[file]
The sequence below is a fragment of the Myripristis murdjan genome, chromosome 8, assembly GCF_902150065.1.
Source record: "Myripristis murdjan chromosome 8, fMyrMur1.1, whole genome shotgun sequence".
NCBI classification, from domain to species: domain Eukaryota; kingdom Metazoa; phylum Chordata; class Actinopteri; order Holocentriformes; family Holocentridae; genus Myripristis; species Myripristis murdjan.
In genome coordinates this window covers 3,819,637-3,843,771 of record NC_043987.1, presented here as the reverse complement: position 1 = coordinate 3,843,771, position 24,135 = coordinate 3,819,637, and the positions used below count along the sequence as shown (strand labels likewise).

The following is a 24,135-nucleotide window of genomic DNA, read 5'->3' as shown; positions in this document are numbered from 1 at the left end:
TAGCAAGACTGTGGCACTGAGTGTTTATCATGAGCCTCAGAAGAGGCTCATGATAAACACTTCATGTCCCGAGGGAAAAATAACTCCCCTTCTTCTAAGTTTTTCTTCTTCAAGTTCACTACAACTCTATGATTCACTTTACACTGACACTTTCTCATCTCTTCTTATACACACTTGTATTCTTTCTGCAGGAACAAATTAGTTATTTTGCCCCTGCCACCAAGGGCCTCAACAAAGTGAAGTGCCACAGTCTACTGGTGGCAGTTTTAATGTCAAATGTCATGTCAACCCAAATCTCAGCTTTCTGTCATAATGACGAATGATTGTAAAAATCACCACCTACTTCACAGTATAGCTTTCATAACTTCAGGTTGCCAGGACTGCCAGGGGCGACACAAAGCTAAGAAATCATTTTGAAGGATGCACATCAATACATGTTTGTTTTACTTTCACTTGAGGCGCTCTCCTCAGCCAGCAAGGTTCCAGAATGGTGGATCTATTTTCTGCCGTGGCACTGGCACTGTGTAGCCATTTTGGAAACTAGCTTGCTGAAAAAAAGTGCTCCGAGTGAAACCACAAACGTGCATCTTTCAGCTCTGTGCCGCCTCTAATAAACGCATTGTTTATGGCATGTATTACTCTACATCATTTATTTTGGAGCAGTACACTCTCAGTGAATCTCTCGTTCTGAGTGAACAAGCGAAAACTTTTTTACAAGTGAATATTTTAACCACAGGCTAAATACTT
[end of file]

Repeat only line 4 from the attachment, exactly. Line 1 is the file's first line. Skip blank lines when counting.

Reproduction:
In genome coordinates this window covers 3,819,637-3,843,771 of record NC_043987.1, presented here as the reverse complement: position 1 = coordinate 3,843,771, position 24,135 = coordinate 3,819,637, and the positions used below count along the sequence as shown (strand labels likewise).